North Korean leader Kim Jong Un sent a congratulatory message to Britain's Queen Elizabeth II as London kicked off celebrations to mark her 70 years on the throne, Pyongyang's foreign ministry said.
London and Pyongyang established diplomatic relations in 2000 and have maintained their respective embassies, despite North Korea's worsening ties with the West over its nuclear and other weapons development.
"I send my congratulations to you and your people on the occasion of the national day of your country, the official anniversary of your Majesty's birthday," Kim said in the message to the queen, which the foreign ministry said was sent on Thursday.
The British Embassy in Pyongyang is currently closed due to the rigid entry and exit restrictions imposed by North Korea in response to the coronavirus pandemic, AFP said.
Last year, Pyongyang's official Korean Central News Agency reported that Queen Elizabeth had sent Kim a congratulatory message on the anniversary of the country's founding, which falls every year on September 9.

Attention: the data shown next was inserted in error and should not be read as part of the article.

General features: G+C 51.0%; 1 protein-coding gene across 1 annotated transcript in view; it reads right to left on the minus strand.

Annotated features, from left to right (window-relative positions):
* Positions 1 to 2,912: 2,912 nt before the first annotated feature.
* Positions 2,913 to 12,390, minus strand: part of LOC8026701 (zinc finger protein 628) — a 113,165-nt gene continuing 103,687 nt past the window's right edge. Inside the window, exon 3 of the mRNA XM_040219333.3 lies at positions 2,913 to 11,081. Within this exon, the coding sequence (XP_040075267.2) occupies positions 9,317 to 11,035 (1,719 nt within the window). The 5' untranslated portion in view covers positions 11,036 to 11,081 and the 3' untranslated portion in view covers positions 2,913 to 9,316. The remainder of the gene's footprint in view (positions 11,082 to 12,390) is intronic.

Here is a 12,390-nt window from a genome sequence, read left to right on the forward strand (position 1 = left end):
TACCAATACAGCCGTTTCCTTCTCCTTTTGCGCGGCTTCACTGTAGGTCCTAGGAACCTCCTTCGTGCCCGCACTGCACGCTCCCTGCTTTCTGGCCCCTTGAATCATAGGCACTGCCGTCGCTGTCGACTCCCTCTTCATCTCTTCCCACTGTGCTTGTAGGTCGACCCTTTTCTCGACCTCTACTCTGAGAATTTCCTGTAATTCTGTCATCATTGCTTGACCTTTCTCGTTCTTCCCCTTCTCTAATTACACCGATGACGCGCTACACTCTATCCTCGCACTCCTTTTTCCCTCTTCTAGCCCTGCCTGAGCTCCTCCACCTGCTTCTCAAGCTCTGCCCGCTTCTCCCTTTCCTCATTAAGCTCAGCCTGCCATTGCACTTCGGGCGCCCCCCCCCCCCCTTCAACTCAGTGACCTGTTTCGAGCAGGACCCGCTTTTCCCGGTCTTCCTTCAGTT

"As the people of the Democratic People's Republic of Korea celebrate their National Day, I send my good wishes for the future," the queen said in the message at the time, referring to the country by its official name, according to KCNA.
The North has conducted 17 weapons tests this year, including test-firing an intercontinental ballistic missile at full range for the first time in nearly five years.
Washington and Seoul have both warned that Kim is poised to conduct another nuclear test any day now.
Tens of thousands of people cheered the queen in London on Thursday as the nation began its four-day celebrations for her platinum jubilee.